Rutte’s appointment as secretary-general won’t save NATO from divisions – UnHerd

The appointment of former Dutch Prime Minister Mark Rutte to the post of NATO Secretary General is not the beginning of a new stage in the formation of the military-political bloc, but a desire to maintain the status quo within the alliance, which is “unsure” about its future role. This was written by the publication UnHerd.


“Rutte’s appointment is not the beginning of a new era for NATO, but a desperate attempt to maintain the status quo within an alliance unsure of its future role. Some members would like NATO to play a more active role in global conflicts, while others would like it to be limited to a purely defence alliance that does not engage in conflicts, as was the case during (the aggression against Yugoslavia. – rare 1999, the intervention in Libya in 2011 or the current support for Ukraine,” the publication said.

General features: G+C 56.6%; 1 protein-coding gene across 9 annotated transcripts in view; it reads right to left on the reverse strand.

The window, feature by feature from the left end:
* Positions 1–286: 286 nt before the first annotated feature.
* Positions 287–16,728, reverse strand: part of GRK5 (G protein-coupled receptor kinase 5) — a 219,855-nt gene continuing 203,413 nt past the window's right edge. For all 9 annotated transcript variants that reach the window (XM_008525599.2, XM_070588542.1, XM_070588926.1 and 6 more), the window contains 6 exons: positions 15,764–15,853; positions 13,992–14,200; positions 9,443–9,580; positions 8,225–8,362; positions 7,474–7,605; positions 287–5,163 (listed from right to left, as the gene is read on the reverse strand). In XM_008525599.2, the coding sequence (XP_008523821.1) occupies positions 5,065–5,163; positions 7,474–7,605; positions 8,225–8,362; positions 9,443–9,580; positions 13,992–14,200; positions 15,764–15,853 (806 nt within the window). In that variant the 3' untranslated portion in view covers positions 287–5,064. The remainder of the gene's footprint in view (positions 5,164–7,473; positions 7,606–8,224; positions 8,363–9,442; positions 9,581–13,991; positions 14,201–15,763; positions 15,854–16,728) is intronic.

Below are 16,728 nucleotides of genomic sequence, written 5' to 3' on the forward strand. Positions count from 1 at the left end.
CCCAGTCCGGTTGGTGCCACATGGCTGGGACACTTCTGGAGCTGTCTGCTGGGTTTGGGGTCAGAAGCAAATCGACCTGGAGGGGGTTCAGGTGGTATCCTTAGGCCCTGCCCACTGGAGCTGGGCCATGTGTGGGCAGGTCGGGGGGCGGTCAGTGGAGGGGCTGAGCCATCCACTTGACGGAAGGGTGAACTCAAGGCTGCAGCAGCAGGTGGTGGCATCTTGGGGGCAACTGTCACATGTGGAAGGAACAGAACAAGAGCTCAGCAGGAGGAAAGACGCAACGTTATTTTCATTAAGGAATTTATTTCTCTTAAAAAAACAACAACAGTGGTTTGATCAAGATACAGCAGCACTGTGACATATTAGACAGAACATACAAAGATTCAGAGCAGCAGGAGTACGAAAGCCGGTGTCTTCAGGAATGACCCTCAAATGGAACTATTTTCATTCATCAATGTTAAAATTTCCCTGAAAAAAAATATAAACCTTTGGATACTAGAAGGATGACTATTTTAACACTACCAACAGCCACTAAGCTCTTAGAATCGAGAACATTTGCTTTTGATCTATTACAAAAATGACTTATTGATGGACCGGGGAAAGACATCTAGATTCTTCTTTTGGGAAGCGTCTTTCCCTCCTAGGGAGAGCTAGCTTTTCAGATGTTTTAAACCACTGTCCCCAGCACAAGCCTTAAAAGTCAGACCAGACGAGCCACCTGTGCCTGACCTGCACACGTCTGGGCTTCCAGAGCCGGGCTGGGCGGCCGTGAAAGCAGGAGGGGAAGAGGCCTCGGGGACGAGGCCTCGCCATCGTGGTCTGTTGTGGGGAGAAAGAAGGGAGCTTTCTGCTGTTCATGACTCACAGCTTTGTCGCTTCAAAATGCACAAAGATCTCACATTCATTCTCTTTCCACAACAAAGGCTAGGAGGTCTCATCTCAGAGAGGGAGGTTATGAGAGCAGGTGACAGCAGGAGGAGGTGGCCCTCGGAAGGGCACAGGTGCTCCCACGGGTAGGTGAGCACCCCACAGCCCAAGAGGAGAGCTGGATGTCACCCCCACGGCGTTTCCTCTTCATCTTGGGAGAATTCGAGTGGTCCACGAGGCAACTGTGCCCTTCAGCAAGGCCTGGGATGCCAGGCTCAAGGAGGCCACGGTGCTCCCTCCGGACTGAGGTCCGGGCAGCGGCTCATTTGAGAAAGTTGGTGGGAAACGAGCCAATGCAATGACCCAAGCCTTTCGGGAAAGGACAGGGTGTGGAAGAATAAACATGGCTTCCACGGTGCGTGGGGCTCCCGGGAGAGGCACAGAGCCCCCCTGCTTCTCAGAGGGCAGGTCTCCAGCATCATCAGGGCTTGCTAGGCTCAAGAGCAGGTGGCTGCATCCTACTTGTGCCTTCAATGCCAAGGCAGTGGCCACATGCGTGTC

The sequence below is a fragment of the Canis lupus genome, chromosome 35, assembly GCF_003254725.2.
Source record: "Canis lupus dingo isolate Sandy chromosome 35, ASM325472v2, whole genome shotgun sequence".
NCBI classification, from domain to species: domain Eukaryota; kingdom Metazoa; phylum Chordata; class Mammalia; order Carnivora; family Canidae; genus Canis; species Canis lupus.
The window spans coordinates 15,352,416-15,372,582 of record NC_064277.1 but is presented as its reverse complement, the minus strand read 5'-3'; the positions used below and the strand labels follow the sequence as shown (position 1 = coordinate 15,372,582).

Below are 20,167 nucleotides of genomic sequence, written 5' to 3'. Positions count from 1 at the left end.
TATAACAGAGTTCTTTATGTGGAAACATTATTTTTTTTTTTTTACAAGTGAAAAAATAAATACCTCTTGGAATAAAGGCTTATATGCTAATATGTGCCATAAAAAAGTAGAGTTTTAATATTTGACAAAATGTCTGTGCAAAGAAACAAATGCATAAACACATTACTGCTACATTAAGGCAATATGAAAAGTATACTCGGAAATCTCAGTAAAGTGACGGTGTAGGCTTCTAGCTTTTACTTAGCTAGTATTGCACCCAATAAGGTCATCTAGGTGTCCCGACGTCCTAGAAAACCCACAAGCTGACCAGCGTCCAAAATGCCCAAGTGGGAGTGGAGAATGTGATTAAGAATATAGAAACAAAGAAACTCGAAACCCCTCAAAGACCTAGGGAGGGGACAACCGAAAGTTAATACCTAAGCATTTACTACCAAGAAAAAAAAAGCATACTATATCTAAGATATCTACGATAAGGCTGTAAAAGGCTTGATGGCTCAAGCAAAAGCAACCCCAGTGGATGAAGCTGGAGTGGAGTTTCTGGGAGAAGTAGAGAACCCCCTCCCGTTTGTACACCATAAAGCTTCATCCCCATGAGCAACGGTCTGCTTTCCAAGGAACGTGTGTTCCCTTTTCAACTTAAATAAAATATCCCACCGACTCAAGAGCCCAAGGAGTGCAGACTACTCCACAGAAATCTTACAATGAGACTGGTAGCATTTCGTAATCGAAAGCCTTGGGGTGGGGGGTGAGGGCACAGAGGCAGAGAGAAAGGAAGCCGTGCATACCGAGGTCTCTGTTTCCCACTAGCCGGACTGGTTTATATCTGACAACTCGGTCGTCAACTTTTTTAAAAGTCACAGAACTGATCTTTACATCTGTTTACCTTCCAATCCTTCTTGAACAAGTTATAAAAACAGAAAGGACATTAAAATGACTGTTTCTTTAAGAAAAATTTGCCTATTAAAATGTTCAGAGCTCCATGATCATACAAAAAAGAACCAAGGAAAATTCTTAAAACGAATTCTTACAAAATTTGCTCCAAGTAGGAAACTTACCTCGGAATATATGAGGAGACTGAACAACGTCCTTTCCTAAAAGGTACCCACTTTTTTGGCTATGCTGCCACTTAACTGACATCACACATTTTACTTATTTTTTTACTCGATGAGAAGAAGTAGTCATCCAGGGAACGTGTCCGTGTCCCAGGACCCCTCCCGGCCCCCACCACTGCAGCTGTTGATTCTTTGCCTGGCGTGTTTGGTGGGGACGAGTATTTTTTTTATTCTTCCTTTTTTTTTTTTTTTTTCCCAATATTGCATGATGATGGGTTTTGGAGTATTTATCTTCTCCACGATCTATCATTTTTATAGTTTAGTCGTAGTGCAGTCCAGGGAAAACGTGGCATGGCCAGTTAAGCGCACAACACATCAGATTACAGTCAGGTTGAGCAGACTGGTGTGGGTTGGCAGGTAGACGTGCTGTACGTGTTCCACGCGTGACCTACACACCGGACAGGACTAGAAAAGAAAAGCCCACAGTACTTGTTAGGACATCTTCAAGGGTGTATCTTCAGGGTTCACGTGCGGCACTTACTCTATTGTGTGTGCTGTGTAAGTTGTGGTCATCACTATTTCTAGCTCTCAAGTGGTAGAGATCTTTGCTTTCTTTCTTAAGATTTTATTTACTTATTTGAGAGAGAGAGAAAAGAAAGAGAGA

The publication emphasised that today the military-political bloc does not look as “monolithic” as it used to, with several NATO members “trying to chart their own course”. For example, Turkey is more interested in playing the role of a mediator between the West and Russia, and Hungary has asked the future secretary-general to provide written guarantees that “Budapest can refuse future military support to Ukraine”.

The piece notes that there are some indications that Rutte was chosen not because he is the best candidate for NATO rapprochement, but because he “can make deals and exceptions for an alliance whose members are drifting apart.”

“We will see if Rutte proves to be the right person to bridge these differences, but for now his appointment shows how much trouble the North Atlantic alliance is really in,” UnHerd concluded.